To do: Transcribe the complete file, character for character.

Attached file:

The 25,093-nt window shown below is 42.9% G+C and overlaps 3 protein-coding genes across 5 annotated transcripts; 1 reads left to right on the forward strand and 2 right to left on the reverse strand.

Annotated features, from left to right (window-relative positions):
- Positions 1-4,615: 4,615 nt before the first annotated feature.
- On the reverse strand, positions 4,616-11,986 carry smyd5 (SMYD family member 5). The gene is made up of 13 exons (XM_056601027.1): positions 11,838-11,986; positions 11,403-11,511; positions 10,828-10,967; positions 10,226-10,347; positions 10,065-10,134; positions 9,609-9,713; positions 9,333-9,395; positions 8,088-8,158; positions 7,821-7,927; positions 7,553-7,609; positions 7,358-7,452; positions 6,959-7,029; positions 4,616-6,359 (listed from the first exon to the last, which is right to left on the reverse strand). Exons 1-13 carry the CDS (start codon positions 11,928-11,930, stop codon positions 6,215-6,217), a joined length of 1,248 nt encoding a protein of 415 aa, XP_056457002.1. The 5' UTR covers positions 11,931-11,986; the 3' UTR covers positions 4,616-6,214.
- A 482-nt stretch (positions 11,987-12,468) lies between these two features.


The 25,093-nt window shown below is 42.9% G+C and overlaps 3 protein-coding genes across 5 annotated transcripts; 1 reads left to right on the forward strand and 2 right to left on the reverse strand.

Annotated features, from left to right (window-relative positions):
- Positions 1-4,615: 4,615 nt before the first annotated feature.
- On the reverse strand, positions 4,616-11,986 carry smyd5 (SMYD family member 5). The gene is made up of 13 exons (XM_056601027.1): positions 11,838-11,986; positions 11,403-11,511; positions 10,828-10,967; positions 10,226-10,347; positions 10,065-10,134; positions 9,609-9,713; positions 9,333-9,395; positions 8,088-8,158; positions 7,821-7,927; positions 7,553-7,609; positions 7,358-7,452; positions 6,959-7,029; positions 4,616-6,359 (listed from the first exon to the last, which is right to left on the reverse strand). Exons 1-13 carry the CDS (start codon positions 11,928-11,930, stop codon positions 6,215-6,217), a joined length of 1,248 nt encoding a protein of 415 aa, XP_056457002.1. The 5' UTR covers positions 11,931-11,986; the 3' UTR covers positions 4,616-6,214.
- A 482-nt stretch (positions 11,987-12,468) lies between these two features.